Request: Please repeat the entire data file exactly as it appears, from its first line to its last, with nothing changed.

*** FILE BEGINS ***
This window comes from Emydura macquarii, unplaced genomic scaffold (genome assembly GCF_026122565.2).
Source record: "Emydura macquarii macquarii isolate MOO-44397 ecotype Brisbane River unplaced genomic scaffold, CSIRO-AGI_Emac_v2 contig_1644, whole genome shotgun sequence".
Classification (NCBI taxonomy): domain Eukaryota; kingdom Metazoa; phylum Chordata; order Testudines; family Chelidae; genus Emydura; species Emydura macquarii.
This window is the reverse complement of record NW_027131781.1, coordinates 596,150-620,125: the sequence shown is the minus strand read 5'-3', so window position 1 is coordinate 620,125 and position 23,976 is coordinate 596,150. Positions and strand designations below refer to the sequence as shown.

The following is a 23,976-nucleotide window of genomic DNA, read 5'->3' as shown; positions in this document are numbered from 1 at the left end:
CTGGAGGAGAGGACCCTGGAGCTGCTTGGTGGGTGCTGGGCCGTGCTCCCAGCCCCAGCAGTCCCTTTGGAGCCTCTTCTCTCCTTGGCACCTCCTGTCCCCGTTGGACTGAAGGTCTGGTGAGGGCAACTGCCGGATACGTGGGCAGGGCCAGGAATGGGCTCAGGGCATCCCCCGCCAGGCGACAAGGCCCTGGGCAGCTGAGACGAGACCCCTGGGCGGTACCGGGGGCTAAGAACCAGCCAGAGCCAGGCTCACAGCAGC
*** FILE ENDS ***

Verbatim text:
This window comes from Emydura macquarii, unplaced genomic scaffold (genome assembly GCF_026122565.2).
Source record: "Emydura macquarii macquarii isolate MOO-44397 ecotype Brisbane River unplaced genomic scaffold, CSIRO-AGI_Emac_v2 contig_1644, whole genome shotgun sequence".
Classification (NCBI taxonomy): domain Eukaryota; kingdom Metazoa; phylum Chordata; order Testudines; family Chelidae; genus Emydura; species Emydura macquarii.
This window is the reverse complement of record NW_027131781.1, coordinates 596,150-620,125: the sequence shown is the minus strand read 5'-3', so window position 1 is coordinate 620,125 and position 23,976 is coordinate 596,150. Positions and strand designations below refer to the sequence as shown.

The following is a 23,976-nucleotide window of genomic DNA, read 5'->3' as shown; positions in this document are numbered from 1 at the left end:
CTGGAGGAGAGGACCCTGGAGCTGCTTGGTGGGTGCTGGGCCGTGCTCCCAGCCCCAGCAGTCCCTTTGGAGCCTCTTCTCTCCTTGGCACCTCCTGTCCCCGTTGGACTGAAGGTCTGGTGAGGGCAACTGCCGGATACGTGGGCAGGGCCAGGAATGGGCTCAGGGCATCCCCCGCCAGGCGACAAGGCCCTGGGCAGCTGAGACGAGACCCCTGGGCGGTACCGGGGGCTAAGAACCAGCCAGAGCCAGGCTCACAGCAGC